FT. BRAGG, N.C. — The families of two U.S. military officers killed in Kuwait by an American soldier gave emotional accounts Tuesday of life without their loved ones, as prosecutors wrapped up their case in the penalty phase of a court-martial seeking the death penalty for Army Sgt. Hasan Akbar.
Akbar, 34, was convicted last week of two counts of premeditated murder and three counts of attempted murder in a grenade and rifle attack that killed two and wounded 14 in an Army camp in Kuwait on March 23, 2003 -- two days before his unit moved into Iraq.
The 15-member military jury is expected to decide this week whether Akbar, who was raised in South Los Angeles, should be sentenced to death, life imprisonment without parole or life with the possibility of parole.
Akbar, a Muslim, has maintained that he believed U.S. soldiers were going to kill Muslim women and children in Iraq, and that in the weeks leading up to the war he was verbally attacked by soldiers who insulted his religion.
The government contends Akbar planned the assault and kept a computer diary of what he was going to do when the Army's 101st Airborne Division deployed overseas.
According to testimony in the trial, Akbar shut off lights in the camp, threw grenades into tents where officers were sleeping and sprayed them with rifle fire as they fled.
Betty Lenzi, the mother of 40-year-old Air Force Maj. Greg Stone, testified Tuesday that her son had focused on a military career since watching the first moon landing on television. He joined the Reserve Officer Training Corps at Oregon State University and entered the Air Force as an officer. He was an air liaison officer with the 101st Airborne Division.
"He was my life," she said of her son, who suffered 83 shrapnel wounds. "Now my life is gone."
Recalling his burial at Arlington National Cemetery, she said: "I never got a chance to see him in his casket. I look up instead and hope someday he will come home. I know he won't. But I hope he does."
She said her son, who left two boys, "was the heart of our family. He was our hero. That grenade tore him away from us."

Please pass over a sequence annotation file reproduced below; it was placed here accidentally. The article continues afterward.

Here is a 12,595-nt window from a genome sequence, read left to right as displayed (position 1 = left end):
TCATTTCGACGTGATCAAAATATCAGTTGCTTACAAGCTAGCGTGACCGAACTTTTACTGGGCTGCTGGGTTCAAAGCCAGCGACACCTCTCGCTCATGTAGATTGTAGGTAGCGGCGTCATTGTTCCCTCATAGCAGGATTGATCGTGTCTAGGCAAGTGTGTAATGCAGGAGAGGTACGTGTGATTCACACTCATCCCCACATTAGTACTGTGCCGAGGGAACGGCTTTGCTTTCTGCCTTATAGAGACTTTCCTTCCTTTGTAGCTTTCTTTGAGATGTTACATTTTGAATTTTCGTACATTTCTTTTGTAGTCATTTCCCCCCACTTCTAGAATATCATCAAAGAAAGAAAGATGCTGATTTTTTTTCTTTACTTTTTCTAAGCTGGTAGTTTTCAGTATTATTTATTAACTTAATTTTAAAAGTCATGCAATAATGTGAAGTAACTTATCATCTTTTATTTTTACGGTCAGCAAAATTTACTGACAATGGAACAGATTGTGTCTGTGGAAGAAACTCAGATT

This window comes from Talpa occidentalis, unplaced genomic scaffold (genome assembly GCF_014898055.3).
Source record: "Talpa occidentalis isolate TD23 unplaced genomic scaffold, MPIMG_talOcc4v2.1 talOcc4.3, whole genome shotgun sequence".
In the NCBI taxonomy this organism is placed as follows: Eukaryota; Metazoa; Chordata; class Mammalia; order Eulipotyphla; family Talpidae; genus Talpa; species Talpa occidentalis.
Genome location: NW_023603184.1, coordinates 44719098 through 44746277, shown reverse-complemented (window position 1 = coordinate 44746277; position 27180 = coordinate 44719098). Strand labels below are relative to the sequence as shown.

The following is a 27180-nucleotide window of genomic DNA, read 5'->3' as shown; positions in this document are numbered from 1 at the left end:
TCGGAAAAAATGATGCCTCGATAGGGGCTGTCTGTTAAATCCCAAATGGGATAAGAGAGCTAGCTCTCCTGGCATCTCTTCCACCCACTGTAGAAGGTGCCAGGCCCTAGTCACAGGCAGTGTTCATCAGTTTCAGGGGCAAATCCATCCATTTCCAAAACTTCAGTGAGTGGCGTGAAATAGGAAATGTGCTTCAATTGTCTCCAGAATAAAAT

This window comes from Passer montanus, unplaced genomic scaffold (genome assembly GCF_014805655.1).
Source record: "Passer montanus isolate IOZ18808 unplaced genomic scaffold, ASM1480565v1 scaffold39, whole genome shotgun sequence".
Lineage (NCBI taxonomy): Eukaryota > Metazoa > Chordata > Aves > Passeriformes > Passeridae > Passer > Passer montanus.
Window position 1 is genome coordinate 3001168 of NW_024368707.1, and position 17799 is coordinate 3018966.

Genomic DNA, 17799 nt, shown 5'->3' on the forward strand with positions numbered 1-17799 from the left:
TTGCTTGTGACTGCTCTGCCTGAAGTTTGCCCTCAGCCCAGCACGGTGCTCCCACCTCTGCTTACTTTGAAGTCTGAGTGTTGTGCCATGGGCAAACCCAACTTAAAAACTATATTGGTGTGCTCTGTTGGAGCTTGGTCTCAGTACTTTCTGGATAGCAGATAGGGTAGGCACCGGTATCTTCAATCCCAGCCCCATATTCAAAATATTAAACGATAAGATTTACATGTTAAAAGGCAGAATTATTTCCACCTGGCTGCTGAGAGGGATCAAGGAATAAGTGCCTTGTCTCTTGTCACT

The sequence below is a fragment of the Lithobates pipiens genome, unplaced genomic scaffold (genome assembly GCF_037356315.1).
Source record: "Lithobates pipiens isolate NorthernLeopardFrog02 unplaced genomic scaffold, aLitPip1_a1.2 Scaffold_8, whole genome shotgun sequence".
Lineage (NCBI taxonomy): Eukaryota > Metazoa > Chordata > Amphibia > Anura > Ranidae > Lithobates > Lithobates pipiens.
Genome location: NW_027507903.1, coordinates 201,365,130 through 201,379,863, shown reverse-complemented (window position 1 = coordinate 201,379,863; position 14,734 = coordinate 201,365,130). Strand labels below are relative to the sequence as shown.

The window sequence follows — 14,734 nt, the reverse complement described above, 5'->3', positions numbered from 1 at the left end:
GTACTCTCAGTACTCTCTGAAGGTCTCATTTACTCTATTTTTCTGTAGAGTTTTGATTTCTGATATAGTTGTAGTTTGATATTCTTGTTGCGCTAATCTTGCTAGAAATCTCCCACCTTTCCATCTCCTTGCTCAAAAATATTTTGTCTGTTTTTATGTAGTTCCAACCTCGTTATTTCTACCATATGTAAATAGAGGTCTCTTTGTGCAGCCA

Stone's father, Richard Stone, said his grief remained unbearable.
"You go through the grieving process and get on with life," he said. "But with Greg, there is not a day goes by I don't think about him. There's a broken link."
Stone's fiancee, Tammie Eslinger, described how a colonel told her of the grenade attack by a fellow American two days before the 101st was to enter Iraq.
"I was angry, livid," she said. "Greg had worked his whole life to defend our country. When 9/11 happened, he was already in his uniform before I even got home.
"He fought to go to Iraq. That's what he wanted to do before he retired. And I was so angry that he was right there, just about to realize his dream, and it was taken from him."
The other officer killed was Army Capt. Christopher Seifert, 27, who was shot in the back.
"I just could not believe that an American soldier could do this," said his mother, Helen Seifert. "It was betrayal."
She said that since her son died, she had had a difficult time keeping her job and that her husband had developed a tumor.
"I still look for the phone to ring because he always called no matter where he was in the world," she said.
Seifert's widow, Terri, said their only child, Benjamin, 2, referred to his father as his "first friend." She is proud to call herself an Army wife, she said, even though Akbar also wears the uniform.
"A sacred trust was broken that night," she said. "That night that band of brothers was broken. And I am terribly lonely. I have a wonderful family and lots of friends, but I never knew you could be in a room filled with people and still feel alone."
The defense is to open its case this morning.